(4) I graduated from the University of Florida in 1963 with a BS, majoring in physics with a minor in mathematics. I earned my Masters of Science degree in Industrial Administration from the Krannert School at Purdue in 1964.

(5) In recent years I’ve assumed the role of a consumer advocate for car-buyers in Florida and nationwide. As you know, the image of the car dealer has not been exemplary [tarnished much as that of politicians and lawyers] and I’ve taken on the mission to “clean up our act”. I host a local weekly radio talk show and write a weekly column for a local newspaper advocating these positions. I also regularly speak at public libraries, civic groups, condominium associations, schools, retirement clubs, etc. on this subject.

(6) I have no “skeletons in my closet” and welcome a thorough vetting of my past.

(7) My only motive is to help our country with our economic crisis. I agree to serve at zero monetary compensation and aspire to no further political office.

(8) I understand and support our nation’s need for energy independence and for our global need to reduce carbon emissions in the atmosphere. My Toyota dealership is the largest retailer of hybrid vehicles in the USA except for California. Last year we ranked #12. I accomplished this by selling my hybrid vehicles at lower prices even when demand exceeded supply and afforded many dealers the opportunity to charge premium prices.

(7) My business is a family one including my three sons who are ready, willing, and able to run my business if you select me as your Auto Czar. As a matter of fact, my three sons voted for you. However I must confess that my wife, Nancy and I voted for John McCain. I only mention this because our family believes in freedom of expression and choice even within the confines of our own family. One of my favorite quotations is that of F. Scott Fitzgerald who said, “The test of a great mind is the ability to hold two opposed ideas at the same time and still retain the ability to function”. I think you agree with this because of the way you are welcoming suggestions from both sides of the aisle, the only qualification being “will it work?”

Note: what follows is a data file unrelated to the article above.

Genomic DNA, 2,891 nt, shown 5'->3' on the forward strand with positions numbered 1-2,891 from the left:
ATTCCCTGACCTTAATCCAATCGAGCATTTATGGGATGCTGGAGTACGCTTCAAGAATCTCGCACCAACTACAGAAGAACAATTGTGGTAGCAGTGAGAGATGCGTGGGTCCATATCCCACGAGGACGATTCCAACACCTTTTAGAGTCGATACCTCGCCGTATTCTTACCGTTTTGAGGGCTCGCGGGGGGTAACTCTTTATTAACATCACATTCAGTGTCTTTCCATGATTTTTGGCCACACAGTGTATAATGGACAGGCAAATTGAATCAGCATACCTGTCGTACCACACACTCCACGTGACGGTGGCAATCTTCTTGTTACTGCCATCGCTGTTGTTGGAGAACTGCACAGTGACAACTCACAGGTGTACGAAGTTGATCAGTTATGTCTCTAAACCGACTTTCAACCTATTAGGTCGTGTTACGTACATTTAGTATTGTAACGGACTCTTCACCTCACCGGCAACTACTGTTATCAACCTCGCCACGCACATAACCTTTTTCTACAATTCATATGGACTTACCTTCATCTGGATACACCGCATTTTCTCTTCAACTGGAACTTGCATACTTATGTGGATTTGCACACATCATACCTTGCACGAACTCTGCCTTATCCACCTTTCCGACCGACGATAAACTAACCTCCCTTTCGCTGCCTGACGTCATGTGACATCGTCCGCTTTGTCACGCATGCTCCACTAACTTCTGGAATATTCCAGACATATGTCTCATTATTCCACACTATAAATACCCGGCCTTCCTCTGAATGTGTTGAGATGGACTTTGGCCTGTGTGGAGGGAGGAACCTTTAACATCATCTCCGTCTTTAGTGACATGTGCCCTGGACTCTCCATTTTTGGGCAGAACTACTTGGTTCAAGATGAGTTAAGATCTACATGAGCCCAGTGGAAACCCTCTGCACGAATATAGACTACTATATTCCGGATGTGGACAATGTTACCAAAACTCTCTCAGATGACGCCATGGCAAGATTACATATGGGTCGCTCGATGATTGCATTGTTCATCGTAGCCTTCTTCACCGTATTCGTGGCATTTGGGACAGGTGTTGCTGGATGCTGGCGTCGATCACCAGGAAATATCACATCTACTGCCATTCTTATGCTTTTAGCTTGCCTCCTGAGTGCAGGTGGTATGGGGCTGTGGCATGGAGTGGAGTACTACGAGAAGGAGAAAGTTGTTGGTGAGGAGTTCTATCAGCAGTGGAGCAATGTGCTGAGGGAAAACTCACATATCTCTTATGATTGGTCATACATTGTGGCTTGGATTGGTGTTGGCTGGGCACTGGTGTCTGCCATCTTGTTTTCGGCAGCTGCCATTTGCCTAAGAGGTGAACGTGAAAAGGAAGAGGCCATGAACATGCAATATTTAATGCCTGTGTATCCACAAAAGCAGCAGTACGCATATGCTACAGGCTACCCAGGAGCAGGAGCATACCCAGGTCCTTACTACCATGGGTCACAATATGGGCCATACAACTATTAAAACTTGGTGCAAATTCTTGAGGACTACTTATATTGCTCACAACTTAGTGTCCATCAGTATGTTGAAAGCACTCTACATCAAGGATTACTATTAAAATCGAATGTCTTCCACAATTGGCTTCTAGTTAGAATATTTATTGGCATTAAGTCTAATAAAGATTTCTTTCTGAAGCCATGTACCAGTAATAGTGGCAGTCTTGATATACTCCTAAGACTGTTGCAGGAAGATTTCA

In summary, I have a unique perspective over those who may be considered for the position of Auto Czar. My primary concern is for our country’s car buyers followed by the car dealers and manufacturers. All three concerns are very important, but it’s the American citizen who relies on his automotive that will drive the future success of the manufacturers and dealers.

Respectfully yours,

Earl Stewart

Saturday, January 03, 2009

10 New Years Resolutions for Car Dealers in 2009

2008 was the worst economic year for auto dealers in my memory and I’ve been a dealer for over 40 years. I say that because I don’t want those dealers who read this to think I’m “kicking them while they’re down” by preaching redemption. I’m suggesting these resolutions because they can help these dealers survive these bad times and prosper even more when business returns to normal.